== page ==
Are we presently at the dawn of a new “golden age” of medicine? There are some amazing things happening today regarding cancer treatments. But is further progress being hampered by a moribund medical establishment? 50 years ago health insurance was known as “hospitalization”, because that’s about all an insurance policy covered. When one went to the doctor back then you got treated and paid your $20 or whatever on the way out and that was it. No co-pays, no paperwork hassle, just a simple business transaction. Same thing when you went to the drugstore. And nobody seemed to complain about the cost of health care. But there were still people who couldn’t afford to pay even the modest amounts doctors charged then, but somehow the medical profession by and large was able to absorb these “charity” cases and still make a decent living for doctors. Doctors themselves were mostly independent practitioners, running their own businesses. As an economic model, that seemed to work pretty well for them. But somewhere along the way doctors lost control of their pricing and their independence.
Over time companies began to offer increased benefits for health care, offering to pay for routine doctor visits, even some prescription medications, and lowering the deductibles for hospital care. More and more people came to view health care as a right, and as benefits increased many began to abuse the system, treating health care as if it was free since the benefits and insurance systems hid the true cost of providing health care. It should not have been surprising then that the demand for something perceived as free would force annual increases in health care spending running several times the rate of inflation. Being a limited resource, this also caused prices for services to rise accordingly. The one positive outcome of all this was research into new and better therapies was well funded, the financial incentive being there to find a cure no matter what the cost since patients were insulated from the consequences of expensive treatments.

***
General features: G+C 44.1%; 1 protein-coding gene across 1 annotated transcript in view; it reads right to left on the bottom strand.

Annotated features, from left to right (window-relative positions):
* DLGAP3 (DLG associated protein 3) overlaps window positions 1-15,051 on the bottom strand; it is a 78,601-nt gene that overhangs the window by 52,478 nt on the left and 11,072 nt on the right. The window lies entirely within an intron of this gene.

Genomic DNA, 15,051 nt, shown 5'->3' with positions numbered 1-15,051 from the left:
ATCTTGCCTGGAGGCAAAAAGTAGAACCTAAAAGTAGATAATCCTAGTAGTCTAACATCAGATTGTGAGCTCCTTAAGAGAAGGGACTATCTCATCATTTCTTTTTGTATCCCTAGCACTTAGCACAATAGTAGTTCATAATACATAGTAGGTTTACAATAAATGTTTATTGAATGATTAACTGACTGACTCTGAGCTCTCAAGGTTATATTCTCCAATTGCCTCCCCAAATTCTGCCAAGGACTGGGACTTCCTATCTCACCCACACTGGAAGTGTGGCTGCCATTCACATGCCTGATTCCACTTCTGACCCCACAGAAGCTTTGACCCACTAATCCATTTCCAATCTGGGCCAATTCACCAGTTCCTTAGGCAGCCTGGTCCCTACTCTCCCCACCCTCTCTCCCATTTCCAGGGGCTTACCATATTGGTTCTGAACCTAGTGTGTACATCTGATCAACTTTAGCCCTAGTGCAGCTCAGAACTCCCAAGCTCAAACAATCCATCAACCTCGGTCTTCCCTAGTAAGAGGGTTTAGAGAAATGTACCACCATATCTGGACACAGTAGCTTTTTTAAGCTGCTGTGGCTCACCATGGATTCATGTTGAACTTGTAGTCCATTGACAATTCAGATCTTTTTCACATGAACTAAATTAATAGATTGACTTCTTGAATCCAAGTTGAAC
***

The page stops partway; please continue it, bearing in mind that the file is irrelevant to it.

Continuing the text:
As therapies improved and positive outcomes became the norm rather than the exception another problem soon arose. Medicine came to be viewed more as a science instead of the combination of science and art that it truly is. If doctors and other medical professionals really knew what they were doing they’d be referred to as medical engineers rather than ‘practitioners’. People’s expectations of uniformly positive results began to result in lawsuits for medical malpractice at an increasing rate due to the occasional negative outcome. In the past, malpractice suits were not all that common and were typically brought about by genuine mistakes or poor doctor performance. As a result most of the time these suits were quietly settled. But as the number of suits increased and settlements continued, patients found that even frivolous lawsuits wouldn’t be contested and so an explosion of so-called malpractice lawsuits ensued, further driving up doctors’ overhead. As a result, 25 cents of every medical dollar today is siphoned off by an insurance company, doing nothing to improve health care. Doctors’ private practices, squeezed on the one hand by sky rocketing malpractice insurance premiums and on the other by insurance companies that told doctors what they were going to pay for patient care, not what the actual cost really was, began to abandon private practice and join up with hospitals and other types of providers in a bid for survival. In doing so they gave up the last vestiges of control over what they could charge for their services. The cost of a medical education in America now typically exceeds $400,000. Having lost control over their pricing, a doctor graduating today may have such a poor return on that investment once all the student loan interest piles up that they’ll never be able to repay the cost of their education. This will result in two things: 1. a doctor shortage, and 2. a rising tide of mediocre care.